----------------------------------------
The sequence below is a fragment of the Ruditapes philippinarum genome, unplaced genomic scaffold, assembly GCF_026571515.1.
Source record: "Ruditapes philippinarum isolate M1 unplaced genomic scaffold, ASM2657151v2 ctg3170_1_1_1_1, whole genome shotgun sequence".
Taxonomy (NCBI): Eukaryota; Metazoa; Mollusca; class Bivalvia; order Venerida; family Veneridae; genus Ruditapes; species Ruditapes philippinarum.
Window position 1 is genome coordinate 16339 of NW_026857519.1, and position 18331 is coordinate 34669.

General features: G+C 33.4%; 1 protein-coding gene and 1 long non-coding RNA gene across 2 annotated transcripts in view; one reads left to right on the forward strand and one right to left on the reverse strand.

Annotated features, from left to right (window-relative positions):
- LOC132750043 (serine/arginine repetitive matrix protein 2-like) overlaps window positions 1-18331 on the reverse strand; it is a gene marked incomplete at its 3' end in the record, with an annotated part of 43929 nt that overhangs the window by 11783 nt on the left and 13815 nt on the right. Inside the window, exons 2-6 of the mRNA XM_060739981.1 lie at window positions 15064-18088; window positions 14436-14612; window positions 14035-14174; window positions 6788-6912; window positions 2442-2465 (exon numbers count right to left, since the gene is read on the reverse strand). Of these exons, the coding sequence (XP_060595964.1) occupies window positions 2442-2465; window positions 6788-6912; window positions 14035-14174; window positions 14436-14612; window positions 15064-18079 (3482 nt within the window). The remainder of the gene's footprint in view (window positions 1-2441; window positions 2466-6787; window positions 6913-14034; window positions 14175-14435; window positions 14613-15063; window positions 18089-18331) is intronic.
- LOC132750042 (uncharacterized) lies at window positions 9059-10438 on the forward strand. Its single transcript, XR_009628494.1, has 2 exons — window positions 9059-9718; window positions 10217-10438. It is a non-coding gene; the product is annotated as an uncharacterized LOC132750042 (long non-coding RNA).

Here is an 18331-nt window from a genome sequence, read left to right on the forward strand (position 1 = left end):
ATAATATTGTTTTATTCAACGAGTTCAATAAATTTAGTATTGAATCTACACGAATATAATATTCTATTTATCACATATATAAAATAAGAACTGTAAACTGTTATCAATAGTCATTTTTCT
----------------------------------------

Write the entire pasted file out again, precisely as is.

The sequence below is a fragment of the Ruditapes philippinarum genome, unplaced genomic scaffold, assembly GCF_026571515.1.
Source record: "Ruditapes philippinarum isolate M1 unplaced genomic scaffold, ASM2657151v2 ctg3170_1_1_1_1, whole genome shotgun sequence".
Taxonomy (NCBI): Eukaryota; Metazoa; Mollusca; class Bivalvia; order Venerida; family Veneridae; genus Ruditapes; species Ruditapes philippinarum.
Window position 1 is genome coordinate 16339 of NW_026857519.1, and position 18331 is coordinate 34669.

General features: G+C 33.4%; 1 protein-coding gene and 1 long non-coding RNA gene across 2 annotated transcripts in view; one reads left to right on the forward strand and one right to left on the reverse strand.

Annotated features, from left to right (window-relative positions):
- LOC132750043 (serine/arginine repetitive matrix protein 2-like) overlaps window positions 1-18331 on the reverse strand; it is a gene marked incomplete at its 3' end in the record, with an annotated part of 43929 nt that overhangs the window by 11783 nt on the left and 13815 nt on the right. Inside the window, exons 2-6 of the mRNA XM_060739981.1 lie at window positions 15064-18088; window positions 14436-14612; window positions 14035-14174; window positions 6788-6912; window positions 2442-2465 (exon numbers count right to left, since the gene is read on the reverse strand). Of these exons, the coding sequence (XP_060595964.1) occupies window positions 2442-2465; window positions 6788-6912; window positions 14035-14174; window positions 14436-14612; window positions 15064-18079 (3482 nt within the window). The remainder of the gene's footprint in view (window positions 1-2441; window positions 2466-6787; window positions 6913-14034; window positions 14175-14435; window positions 14613-15063; window positions 18089-18331) is intronic.
- LOC132750042 (uncharacterized) lies at window positions 9059-10438 on the forward strand. Its single transcript, XR_009628494.1, has 2 exons — window positions 9059-9718; window positions 10217-10438. It is a non-coding gene; the product is annotated as an uncharacterized LOC132750042 (long non-coding RNA).

Here is an 18331-nt window from a genome sequence, read left to right on the forward strand (position 1 = left end):
ATAATATTGTTTTATTCAACGAGTTCAATAAATTTAGTATTGAATCTACACGAATATAATATTCTATTTATCACATATATAAAATAAGAACTGTAAACTGTTATCAATAGTCATTTTTCT